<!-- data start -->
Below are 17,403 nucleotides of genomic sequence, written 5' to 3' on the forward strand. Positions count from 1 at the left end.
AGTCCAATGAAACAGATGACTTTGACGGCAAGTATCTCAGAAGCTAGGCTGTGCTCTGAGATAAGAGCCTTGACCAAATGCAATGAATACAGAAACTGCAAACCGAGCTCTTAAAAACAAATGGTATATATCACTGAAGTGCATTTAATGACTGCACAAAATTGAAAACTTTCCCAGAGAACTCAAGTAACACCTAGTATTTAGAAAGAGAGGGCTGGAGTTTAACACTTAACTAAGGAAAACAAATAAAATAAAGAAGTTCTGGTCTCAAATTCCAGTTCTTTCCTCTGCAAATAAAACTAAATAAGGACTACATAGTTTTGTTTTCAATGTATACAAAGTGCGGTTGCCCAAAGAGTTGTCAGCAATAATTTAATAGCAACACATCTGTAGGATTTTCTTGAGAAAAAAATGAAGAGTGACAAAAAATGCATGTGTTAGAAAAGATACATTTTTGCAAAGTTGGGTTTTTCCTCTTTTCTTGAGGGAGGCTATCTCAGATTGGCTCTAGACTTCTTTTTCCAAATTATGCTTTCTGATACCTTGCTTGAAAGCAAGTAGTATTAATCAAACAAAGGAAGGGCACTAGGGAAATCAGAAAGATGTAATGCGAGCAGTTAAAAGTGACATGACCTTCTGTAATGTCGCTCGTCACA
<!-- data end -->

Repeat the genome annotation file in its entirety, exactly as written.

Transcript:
Below are 17,403 nucleotides of genomic sequence, written 5' to 3' on the forward strand. Positions count from 1 at the left end.
AGTCCAATGAAACAGATGACTTTGACGGCAAGTATCTCAGAAGCTAGGCTGTGCTCTGAGATAAGAGCCTTGACCAAATGCAATGAATACAGAAACTGCAAACCGAGCTCTTAAAAACAAATGGTATATATCACTGAAGTGCATTTAATGACTGCACAAAATTGAAAACTTTCCCAGAGAACTCAAGTAACACCTAGTATTTAGAAAGAGAGGGCTGGAGTTTAACACTTAACTAAGGAAAACAAATAAAATAAAGAAGTTCTGGTCTCAAATTCCAGTTCTTTCCTCTGCAAATAAAACTAAATAAGGACTACATAGTTTTGTTTTCAATGTATACAAAGTGCGGTTGCCCAAAGAGTTGTCAGCAATAATTTAATAGCAACACATCTGTAGGATTTTCTTGAGAAAAAAATGAAGAGTGACAAAAAATGCATGTGTTAGAAAAGATACATTTTTGCAAAGTTGGGTTTTTCCTCTTTTCTTGAGGGAGGCTATCTCAGATTGGCTCTAGACTTCTTTTTCCAAATTATGCTTTCTGATACCTTGCTTGAAAGCAAGTAGTATTAATCAAACAAAGGAAGGGCACTAGGGAAATCAGAAAGATGTAATGCGAGCAGTTAAAAGTGACATGACCTTCTGTAATGTCGCTCGTCACA